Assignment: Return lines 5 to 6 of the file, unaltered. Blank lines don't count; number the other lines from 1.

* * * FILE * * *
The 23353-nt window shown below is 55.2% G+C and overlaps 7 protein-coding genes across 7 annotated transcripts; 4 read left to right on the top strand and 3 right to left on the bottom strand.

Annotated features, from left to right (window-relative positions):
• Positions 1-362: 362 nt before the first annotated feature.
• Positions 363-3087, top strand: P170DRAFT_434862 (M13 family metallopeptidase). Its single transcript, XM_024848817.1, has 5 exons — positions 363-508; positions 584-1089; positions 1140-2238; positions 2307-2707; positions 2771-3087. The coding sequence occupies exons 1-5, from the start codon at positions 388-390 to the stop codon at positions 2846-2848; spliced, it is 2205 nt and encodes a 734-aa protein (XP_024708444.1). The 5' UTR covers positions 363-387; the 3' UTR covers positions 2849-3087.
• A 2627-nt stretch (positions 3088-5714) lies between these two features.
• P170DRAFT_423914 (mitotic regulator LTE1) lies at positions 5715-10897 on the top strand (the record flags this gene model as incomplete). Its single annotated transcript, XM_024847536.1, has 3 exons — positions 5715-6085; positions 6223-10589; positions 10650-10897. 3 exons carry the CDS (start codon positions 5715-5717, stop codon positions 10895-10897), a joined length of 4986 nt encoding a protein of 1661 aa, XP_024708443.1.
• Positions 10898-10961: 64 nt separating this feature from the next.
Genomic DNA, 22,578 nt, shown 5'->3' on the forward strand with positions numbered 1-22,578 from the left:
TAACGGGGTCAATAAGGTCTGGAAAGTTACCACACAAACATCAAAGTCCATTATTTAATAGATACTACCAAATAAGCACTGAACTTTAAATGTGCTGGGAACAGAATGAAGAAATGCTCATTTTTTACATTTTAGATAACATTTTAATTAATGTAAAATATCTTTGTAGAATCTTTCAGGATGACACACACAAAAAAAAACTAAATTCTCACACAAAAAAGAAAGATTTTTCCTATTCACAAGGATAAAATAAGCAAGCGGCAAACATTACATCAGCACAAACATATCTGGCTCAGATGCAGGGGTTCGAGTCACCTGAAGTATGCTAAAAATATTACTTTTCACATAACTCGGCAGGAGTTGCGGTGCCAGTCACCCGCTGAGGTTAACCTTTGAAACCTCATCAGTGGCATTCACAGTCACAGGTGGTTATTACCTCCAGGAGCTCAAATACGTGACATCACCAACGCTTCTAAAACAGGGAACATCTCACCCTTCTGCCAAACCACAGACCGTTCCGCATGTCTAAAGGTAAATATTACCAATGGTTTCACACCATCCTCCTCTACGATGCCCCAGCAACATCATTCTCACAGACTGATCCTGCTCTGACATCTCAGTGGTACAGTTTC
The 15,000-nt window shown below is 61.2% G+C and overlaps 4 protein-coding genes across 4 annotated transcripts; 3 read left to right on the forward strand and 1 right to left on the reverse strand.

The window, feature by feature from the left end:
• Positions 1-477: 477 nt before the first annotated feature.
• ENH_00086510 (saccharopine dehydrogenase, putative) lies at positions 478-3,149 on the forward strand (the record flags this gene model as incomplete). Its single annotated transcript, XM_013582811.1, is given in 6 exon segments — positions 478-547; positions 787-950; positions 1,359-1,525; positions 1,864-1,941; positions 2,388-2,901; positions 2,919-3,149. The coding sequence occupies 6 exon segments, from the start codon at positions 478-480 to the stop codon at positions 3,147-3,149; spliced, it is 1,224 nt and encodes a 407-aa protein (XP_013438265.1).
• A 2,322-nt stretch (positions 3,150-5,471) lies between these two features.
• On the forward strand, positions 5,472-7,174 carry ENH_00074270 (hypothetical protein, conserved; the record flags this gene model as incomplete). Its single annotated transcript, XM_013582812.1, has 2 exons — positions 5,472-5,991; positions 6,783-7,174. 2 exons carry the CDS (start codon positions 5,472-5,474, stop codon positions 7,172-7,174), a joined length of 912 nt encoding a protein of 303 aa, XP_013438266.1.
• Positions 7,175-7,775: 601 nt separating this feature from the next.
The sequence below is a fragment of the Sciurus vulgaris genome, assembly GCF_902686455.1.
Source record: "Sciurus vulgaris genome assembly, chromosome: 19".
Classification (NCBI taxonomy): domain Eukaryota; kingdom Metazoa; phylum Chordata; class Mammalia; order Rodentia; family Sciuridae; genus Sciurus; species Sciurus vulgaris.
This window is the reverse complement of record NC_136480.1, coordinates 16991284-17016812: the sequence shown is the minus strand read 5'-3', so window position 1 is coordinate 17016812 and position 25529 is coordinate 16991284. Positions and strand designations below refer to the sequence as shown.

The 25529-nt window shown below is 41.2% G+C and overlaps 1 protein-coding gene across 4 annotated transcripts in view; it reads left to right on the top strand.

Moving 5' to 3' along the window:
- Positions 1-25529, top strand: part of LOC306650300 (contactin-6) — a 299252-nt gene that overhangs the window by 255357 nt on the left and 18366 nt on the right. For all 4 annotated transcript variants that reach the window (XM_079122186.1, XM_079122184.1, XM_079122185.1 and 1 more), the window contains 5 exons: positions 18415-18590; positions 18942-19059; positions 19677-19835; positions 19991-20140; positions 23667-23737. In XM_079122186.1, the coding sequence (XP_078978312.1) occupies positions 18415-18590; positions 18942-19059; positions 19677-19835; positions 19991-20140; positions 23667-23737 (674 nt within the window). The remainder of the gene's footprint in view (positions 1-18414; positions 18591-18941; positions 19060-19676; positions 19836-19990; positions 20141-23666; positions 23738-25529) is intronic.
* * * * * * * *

• A 2627-nt stretch (positions 3088-5714) lies between these two features.
• P170DRAFT_423914 (mitotic regulator LTE1) lies at positions 5715-10897 on the top strand (the record flags this gene model as incomplete). Its single annotated transcript, XM_024847536.1, has 3 exons — positions 5715-6085; positions 6223-10589; positions 10650-10897. 3 exons carry the CDS (start codon positions 5715-5717, stop codon positions 10895-10897), a joined length of 4986 nt encoding a protein of 1661 aa, XP_024708443.1.